The Retired Olympian Musculoskeletal Health Study (ROMHS) cohort: recruitment of 3,357 Olympians and 1,735 general population controls

Debbie Palmer*, Dale Cooper, Carolyn Emery, Mark Batt, Lars Engebretsen, Brigitte E Scammell, Torbjørn Soligard, Kathrin Steffen, Jackie Whittaker, Richard Budgett

*Corresponding author for this work

Research output: Contribution to conferenceAbstractpeer-review

Abstract / Description of output

Background Elite athletes are exposed to high physiological training and competition loads and associated increased injury risk. While there is a wealth of evidence reporting the prevalence of injuries seasonally and during major games events, there are few studies examining injury risk across an elite athlete’s entire sporting-career.Objective Recruit a representative sample of Olympians who have retired from elite competition, and general population controls, in order to examine Olympic-career injury patterns and risk, and their association with current health status.Design Cross-sectional survey of sporting and injury history, and general health.Setting Olympians and the general population, from 209 countries worldwide.Patients (or Participants) Athletes who had competed at a Summer and/or Winter Olympic Games and considered themselves retired from Olympic level training and competition; members of the general population who had not competed at an Olympic Games.Interventions (or Assessment of Risk Factors) Recruitment of participants took place over a 14-month period (Apr 2018-May 2019), during which an electronic survey was distributed, in eight languages, by email and social media through World Olympians Association and International Olympic Committee channels. Platforms included, National Olympians Associations, National Olympic Committees, International Federations, Athlete 365 and Olympic Studies Centre. Control recruitment also involved Olympian ‘buddies’, and regional leisure, medical and community centres.Main Outcome Measurements Number and distribution of Olympian and control participants.Results There were 4,745 Olympian and 2,462 control online survey entries. Data cleaning removed 1,388 Olympian and 727 control ineligible entries (e.g. blank, duplicate, incomplete, under-16 yrs) leaving 3,357 Olympian (age 16-97) and 1,735 control (age 16-88) completed questionnaires, from 131 and 73 Countries (respectively) eligible for data analysis. Conclusions The distribution of Olympians and controls recruited to the study, and recording of lifetime injury history, sport and exercise exposure and general health measures, will allow analyses of risk factors associated with Olympic-career injury and current health status.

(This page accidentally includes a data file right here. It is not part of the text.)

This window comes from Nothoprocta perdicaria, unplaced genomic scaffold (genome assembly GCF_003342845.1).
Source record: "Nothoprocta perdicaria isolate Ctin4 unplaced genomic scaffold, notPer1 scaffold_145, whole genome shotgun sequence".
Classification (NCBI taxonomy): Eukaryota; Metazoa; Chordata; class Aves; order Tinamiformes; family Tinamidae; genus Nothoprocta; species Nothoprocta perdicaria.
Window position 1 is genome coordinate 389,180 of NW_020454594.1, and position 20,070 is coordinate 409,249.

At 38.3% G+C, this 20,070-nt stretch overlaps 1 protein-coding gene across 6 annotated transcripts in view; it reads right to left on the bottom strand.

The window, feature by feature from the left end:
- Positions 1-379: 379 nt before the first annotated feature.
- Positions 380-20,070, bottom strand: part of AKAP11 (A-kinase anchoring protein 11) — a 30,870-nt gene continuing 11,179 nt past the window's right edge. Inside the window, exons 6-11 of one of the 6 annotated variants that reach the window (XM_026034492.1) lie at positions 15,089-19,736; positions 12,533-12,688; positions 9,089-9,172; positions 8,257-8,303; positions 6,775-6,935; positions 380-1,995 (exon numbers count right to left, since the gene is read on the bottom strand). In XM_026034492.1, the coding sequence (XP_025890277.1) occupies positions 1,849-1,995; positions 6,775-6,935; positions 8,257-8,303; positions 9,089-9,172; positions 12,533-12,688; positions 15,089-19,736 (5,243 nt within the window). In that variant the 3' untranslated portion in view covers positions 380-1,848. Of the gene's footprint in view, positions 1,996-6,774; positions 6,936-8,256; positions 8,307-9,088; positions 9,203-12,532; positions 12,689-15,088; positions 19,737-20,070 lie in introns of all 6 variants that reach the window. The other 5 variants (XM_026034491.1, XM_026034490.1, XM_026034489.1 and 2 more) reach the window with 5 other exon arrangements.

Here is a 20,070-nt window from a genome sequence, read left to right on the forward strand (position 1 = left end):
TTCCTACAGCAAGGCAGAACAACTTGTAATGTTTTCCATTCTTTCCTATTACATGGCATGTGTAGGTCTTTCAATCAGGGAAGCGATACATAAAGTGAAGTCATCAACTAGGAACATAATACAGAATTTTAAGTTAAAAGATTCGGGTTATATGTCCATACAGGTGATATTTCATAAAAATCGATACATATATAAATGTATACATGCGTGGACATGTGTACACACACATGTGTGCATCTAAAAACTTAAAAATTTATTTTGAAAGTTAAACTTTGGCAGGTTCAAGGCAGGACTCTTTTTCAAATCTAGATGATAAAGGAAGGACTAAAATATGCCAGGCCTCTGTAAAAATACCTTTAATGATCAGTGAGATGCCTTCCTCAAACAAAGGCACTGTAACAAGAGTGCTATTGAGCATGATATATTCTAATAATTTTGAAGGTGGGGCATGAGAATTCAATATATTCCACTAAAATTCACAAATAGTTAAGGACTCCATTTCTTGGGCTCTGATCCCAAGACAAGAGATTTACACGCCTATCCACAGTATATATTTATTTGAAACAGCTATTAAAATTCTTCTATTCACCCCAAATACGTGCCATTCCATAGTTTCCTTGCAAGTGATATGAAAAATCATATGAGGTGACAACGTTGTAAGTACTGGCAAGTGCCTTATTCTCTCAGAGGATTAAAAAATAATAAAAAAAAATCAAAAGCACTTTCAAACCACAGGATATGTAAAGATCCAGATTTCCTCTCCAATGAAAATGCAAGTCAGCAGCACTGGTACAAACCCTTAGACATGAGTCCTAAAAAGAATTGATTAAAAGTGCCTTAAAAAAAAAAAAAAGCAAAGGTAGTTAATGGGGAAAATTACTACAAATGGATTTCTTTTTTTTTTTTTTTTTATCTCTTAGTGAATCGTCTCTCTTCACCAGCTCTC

Original languageEnglish
Publication statusPublished - 1 Mar 2021
EventIOC World Conference on Prevention of Injury & Illness in Sport - Grimaldi Forum Monaco, Monaco, Monaco
Duration: 11 Feb 202113 Feb 2021


ConferenceIOC World Conference on Prevention of Injury & Illness in Sport


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